The Highway Beautification Act of 1965 required that states control outdoor advertising along federally funded interstate and primary highways. Since the enactment of the act, thousands of outdoor advertising signs have been removed to enhance the natural beauty of the nation's highways. However, many prohibited signs are still standing and are likely to remain so because federal funds are not being appropriated to compensate sign owners for their removal, as required by the act. Accomplishing the goal of the Highway Beautification Act will require either additional federal funding or a change in the compensation requirement of the act, as amended. GAO recommends that the Congress reasses the outdoor advertising control program. In making this reassessment the Congress will need to weigh the program's goal and requirements against program costs. (Author)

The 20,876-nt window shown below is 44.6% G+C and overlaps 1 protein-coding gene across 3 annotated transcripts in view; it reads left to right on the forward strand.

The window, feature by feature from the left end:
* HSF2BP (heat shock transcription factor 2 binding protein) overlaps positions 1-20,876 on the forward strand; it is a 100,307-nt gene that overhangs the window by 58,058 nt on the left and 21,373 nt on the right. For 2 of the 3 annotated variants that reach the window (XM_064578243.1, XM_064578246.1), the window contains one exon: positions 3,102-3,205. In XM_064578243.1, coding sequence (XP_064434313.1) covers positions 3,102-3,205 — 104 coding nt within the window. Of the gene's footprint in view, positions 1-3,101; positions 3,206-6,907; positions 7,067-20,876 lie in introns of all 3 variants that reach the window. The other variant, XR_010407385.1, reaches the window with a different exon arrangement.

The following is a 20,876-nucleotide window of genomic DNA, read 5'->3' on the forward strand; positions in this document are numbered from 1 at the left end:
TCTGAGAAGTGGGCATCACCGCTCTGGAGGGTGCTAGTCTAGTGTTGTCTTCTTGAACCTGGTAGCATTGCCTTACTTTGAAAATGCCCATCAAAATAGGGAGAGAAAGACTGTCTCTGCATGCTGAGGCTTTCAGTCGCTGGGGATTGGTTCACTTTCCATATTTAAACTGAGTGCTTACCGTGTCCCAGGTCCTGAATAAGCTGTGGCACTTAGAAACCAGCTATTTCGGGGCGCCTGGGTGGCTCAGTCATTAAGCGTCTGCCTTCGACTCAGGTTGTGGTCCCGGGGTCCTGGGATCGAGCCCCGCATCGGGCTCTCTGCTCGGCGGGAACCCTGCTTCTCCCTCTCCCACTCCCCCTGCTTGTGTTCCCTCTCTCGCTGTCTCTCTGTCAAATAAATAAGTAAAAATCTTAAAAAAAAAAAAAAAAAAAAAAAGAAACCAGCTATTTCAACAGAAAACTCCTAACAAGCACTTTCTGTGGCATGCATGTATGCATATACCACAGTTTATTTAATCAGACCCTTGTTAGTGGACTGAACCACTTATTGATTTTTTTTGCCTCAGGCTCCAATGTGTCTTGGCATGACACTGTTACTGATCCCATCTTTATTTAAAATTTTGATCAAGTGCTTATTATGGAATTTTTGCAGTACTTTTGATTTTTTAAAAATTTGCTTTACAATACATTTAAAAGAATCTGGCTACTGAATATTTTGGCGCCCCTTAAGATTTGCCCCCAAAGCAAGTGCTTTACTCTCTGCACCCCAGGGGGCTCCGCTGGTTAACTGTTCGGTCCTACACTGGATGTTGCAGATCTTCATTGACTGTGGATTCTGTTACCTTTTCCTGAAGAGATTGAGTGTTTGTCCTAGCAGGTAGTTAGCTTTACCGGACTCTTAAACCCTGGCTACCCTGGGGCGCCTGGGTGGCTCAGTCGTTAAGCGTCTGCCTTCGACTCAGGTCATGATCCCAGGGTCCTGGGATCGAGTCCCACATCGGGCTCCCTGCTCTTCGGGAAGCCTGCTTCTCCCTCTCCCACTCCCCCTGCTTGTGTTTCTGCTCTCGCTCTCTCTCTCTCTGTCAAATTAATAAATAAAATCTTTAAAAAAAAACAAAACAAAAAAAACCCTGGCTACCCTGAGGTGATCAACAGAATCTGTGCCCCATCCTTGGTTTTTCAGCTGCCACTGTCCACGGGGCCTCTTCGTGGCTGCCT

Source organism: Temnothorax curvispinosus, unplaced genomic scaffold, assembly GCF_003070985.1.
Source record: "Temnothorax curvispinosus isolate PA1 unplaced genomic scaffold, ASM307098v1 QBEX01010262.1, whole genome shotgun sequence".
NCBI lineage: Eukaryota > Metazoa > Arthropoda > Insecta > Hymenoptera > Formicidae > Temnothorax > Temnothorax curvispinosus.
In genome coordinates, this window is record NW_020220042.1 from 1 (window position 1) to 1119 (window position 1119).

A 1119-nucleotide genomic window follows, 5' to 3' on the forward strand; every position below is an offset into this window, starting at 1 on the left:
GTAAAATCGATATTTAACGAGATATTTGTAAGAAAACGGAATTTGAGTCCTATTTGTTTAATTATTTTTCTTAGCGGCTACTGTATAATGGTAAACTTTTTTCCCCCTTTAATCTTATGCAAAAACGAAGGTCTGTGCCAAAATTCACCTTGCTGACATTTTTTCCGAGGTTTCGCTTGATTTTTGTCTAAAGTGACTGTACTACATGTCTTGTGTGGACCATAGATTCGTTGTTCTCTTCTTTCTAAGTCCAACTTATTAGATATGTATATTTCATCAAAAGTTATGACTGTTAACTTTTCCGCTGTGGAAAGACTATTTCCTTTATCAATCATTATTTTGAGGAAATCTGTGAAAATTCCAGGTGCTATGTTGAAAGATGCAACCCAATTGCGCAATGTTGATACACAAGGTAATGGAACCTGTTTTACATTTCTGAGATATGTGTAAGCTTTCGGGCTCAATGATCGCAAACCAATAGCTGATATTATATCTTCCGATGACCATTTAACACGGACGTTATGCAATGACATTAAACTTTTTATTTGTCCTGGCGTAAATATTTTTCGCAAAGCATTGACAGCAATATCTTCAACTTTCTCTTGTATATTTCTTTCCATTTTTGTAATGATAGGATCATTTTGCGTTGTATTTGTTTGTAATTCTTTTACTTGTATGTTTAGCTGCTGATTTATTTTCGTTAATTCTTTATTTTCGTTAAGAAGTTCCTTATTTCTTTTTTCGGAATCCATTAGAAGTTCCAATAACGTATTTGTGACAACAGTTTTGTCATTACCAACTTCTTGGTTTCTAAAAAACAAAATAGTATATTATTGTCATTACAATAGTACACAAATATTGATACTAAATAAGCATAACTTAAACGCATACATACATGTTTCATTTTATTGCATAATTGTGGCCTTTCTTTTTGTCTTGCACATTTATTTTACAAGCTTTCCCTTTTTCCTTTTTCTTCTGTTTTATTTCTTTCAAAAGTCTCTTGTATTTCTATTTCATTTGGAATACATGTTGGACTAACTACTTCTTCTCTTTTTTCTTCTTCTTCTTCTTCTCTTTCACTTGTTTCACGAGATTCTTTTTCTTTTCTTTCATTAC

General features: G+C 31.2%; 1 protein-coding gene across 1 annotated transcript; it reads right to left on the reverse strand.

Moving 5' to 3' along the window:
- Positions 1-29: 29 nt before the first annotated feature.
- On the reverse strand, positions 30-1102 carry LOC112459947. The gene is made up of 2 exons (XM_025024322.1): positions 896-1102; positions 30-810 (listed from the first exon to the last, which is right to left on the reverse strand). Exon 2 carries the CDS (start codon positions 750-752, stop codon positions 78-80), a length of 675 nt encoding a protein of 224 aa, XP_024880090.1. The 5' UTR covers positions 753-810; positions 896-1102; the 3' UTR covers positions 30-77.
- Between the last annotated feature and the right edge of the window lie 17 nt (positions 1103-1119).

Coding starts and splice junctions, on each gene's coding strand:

• Record URL:
  • Supplemental Notes:
    • A report by the Comptroller General to the Chairman, Committee on Environment and Public Works United States Senate.
  • Corporate Authors:

    U.S. General Accounting Office

    441 G Street, NW
    Washington, DC  United States  20548
  • Publication Date: 1985-1

Media Info

  • Features: Appendices; Figures; Photos;
  • Pagination: 54 p.

Subject/Index Terms

Filing Info

  • Accession Number: 00393774
  • Record Type: Publication
  • Report/Paper Numbers: GAO/RCED-85-34
  • Files: TRIS
  • Created Date: May 31 1985 12:00AM